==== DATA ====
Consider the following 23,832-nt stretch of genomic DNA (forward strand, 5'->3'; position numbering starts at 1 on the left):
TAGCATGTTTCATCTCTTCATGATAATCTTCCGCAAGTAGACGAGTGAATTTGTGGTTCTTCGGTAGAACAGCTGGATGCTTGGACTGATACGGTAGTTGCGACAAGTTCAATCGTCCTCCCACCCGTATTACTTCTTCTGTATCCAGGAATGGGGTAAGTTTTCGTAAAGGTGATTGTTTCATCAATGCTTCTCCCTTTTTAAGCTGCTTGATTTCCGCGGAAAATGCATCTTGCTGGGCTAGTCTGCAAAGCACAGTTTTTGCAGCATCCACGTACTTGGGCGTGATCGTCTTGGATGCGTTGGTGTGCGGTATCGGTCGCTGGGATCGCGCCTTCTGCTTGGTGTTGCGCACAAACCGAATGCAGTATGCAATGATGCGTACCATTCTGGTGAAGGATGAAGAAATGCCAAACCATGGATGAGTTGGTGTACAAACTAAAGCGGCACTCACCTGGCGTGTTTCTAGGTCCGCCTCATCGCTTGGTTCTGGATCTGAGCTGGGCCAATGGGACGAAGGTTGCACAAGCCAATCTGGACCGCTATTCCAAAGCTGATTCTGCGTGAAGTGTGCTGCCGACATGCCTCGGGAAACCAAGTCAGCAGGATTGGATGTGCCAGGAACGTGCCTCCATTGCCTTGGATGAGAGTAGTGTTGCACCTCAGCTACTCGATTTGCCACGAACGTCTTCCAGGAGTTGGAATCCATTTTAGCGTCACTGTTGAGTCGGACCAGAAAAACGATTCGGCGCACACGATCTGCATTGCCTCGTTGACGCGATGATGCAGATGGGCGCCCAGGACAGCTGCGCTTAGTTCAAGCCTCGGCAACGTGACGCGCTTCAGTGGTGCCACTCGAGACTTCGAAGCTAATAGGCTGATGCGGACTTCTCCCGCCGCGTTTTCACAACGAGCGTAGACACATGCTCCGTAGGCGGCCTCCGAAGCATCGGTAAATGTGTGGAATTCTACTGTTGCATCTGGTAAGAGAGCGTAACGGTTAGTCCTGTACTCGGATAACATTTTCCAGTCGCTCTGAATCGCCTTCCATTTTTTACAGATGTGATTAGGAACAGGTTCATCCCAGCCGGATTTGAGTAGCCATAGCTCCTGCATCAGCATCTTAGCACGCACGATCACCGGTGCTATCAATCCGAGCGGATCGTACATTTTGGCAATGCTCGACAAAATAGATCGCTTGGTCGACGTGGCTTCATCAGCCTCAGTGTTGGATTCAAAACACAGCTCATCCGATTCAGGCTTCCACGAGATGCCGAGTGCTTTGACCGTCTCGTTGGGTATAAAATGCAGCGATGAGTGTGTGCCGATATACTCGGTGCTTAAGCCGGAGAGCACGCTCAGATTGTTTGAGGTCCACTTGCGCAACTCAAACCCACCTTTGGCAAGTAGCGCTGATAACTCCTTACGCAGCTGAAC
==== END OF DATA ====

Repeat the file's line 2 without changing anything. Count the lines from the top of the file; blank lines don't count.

TAGCATGTTTCATCTCTTCATGATAATCTTCCGCAAGTAGACGAGTGAATTTGTGGTTCTTCGGTAGAACAGCTGGATGCTTGGACTGATACGGTAGTTGCGACAAGTTCAATCGTCCTCCCACCCGTATTACTTCTTCTGTATCCAGGAATGGGGTAAGTTTTCGTAAAGGTGATTGTTTCATCAATGCTTCTCCCTTTTTAAGCTGCTTGATTTCCGCGGAAAATGCATCTTGCTGGGCTAGTCTGCAAAGCACAGTTTTTGCAGCATCCACGTACTTGGGCGTGATCGTCTTGGATGCGTTGGTGTGCGGTATCGGTCGCTGGGATCGCGCCTTCTGCTTGGTGTTGCGCACAAACCGAATGCAGTATGCAATGATGCGTACCATTCTGGTGAAGGATGAAGAAATGCCAAACCATGGATGAGTTGGTGTACAAACTAAAGCGGCACTCACCTGGCGTGTTTCTAGGTCCGCCTCATCGCTTGGTTCTGGATCTGAGCTGGGCCAATGGGACGAAGGTTGCACAAGCCAATCTGGACCGCTATTCCAAAGCTGATTCTGCGTGAAGTGTGCTGCCGACATGCCTCGGGAAACCAAGTCAGCAGGATTGGATGTGCCAGGAACGTGCCTCCATTGCCTTGGATGAGAGTAGTGTTGCACCTCAGCTACTCGATTTGCCACGAACGTCTTCCAGGAGTTGGAATCCATTTTAGCGTCACTGTTGAGTCGGACCAGAAAAACGATTCGGCGCACACGATCTGCATTGCCTCGTTGACGCGATGATGCAGATGGGCGCCCAGGACAGCTGCGCTTAGTTCAAGCCTCGGCAACGTGACGCGCTTCAGTGGTGCCACTCGAGACTTCGAAGCTAATAGGCTGATGCGGACTTCTCCCGCCGCGTTTTCACAACGAGCGTAGACACATGCTCCGTAGGCGGCCTCCGAAGCATCGGTAAATGTGTGGAATTCTACTGTTGCATCTGGTAAGAGAGCGTAACGGTTAGTCCTGTACTCGGATAACATTTTCCAGTCGCTCTGAATCGCCTTCCATTTTTTACAGATGTGATTAGGAACAGGTTCATCCCAGCCGGATTTGAGTAGCCATAGCTCCTGCATCAGCATCTTAGCACGCACGATCACCGGTGCTATCAATCCGAGCGGATCGTACATTTTGGCAATGCTCGACAAAATAGATCGCTTGGTCGACGTGGCTTCATCAGCCTCAGTGTTGGATTCAAAACACAGCTCATCCGATTCAGGCTTCCACGAGATGCCGAGTGCTTTGACCGTCTCGTTGGGTATAAAATGCAGCGATGAGTGTGTGCCGATATACTCGGTGCTTAAGCCGGAGAGCACGCTCAGATTGTTTGAGGTCCACTTGCGCAACTCAAACCCACCTTTGGCAAGTAGCGCTGATAACTCCTTACGCAGCTGAAC